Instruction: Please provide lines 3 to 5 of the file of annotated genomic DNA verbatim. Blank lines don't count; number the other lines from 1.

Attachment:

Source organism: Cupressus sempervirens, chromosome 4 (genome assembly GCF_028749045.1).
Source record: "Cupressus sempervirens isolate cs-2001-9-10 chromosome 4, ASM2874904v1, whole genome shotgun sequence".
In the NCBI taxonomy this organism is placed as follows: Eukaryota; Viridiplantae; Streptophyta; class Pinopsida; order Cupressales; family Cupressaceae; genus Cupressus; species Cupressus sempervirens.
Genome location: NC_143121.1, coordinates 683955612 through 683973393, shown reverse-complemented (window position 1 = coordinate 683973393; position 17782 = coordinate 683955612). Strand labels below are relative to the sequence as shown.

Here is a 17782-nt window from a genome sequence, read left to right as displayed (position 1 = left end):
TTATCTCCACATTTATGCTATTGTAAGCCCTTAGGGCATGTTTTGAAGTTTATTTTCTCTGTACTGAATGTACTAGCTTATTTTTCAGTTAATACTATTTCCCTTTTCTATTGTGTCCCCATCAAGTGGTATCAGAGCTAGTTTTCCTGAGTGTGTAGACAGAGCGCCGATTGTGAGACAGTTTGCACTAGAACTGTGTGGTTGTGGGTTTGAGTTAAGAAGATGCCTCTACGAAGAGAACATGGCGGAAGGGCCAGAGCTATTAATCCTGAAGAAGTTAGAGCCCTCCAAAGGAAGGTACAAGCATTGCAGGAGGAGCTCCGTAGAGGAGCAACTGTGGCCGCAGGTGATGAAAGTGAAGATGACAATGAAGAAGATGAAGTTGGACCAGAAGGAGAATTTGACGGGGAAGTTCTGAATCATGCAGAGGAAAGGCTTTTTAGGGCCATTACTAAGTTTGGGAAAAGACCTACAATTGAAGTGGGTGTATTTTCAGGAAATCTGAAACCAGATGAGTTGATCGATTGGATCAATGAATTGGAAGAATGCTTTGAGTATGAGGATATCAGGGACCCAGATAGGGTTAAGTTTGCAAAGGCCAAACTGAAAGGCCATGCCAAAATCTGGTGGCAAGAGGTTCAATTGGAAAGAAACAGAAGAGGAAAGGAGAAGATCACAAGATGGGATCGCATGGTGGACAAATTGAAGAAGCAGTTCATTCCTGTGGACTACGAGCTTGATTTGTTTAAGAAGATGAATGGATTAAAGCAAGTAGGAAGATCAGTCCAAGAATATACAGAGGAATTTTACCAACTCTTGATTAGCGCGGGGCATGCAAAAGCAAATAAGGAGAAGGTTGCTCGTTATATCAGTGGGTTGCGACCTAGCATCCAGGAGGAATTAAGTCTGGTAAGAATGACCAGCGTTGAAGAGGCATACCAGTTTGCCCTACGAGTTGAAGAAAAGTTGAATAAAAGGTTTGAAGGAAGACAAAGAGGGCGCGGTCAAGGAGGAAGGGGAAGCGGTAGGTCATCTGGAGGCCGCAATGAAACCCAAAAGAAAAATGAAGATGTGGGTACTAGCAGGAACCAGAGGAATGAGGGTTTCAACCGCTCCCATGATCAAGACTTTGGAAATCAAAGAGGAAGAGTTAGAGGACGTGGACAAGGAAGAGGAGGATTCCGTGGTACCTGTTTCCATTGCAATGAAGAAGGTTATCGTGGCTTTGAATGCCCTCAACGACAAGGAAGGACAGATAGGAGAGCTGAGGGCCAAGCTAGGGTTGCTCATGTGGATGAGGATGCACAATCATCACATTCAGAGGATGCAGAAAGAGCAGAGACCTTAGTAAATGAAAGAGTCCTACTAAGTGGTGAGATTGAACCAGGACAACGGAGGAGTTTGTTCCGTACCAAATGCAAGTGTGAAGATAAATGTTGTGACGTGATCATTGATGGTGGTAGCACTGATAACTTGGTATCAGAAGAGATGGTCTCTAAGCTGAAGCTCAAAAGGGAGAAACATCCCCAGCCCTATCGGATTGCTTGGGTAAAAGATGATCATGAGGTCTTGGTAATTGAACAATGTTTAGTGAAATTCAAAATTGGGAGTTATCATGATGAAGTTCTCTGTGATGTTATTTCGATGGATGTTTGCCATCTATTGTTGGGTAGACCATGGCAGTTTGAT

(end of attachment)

In the NCBI taxonomy this organism is placed as follows: Eukaryota; Viridiplantae; Streptophyta; class Pinopsida; order Cupressales; family Cupressaceae; genus Cupressus; species Cupressus sempervirens.
Genome location: NC_143121.1, coordinates 683955612 through 683973393, shown reverse-complemented (window position 1 = coordinate 683973393; position 17782 = coordinate 683955612). Strand labels below are relative to the sequence as shown.

Here is a 17782-nt window from a genome sequence, read left to right as displayed (position 1 = left end):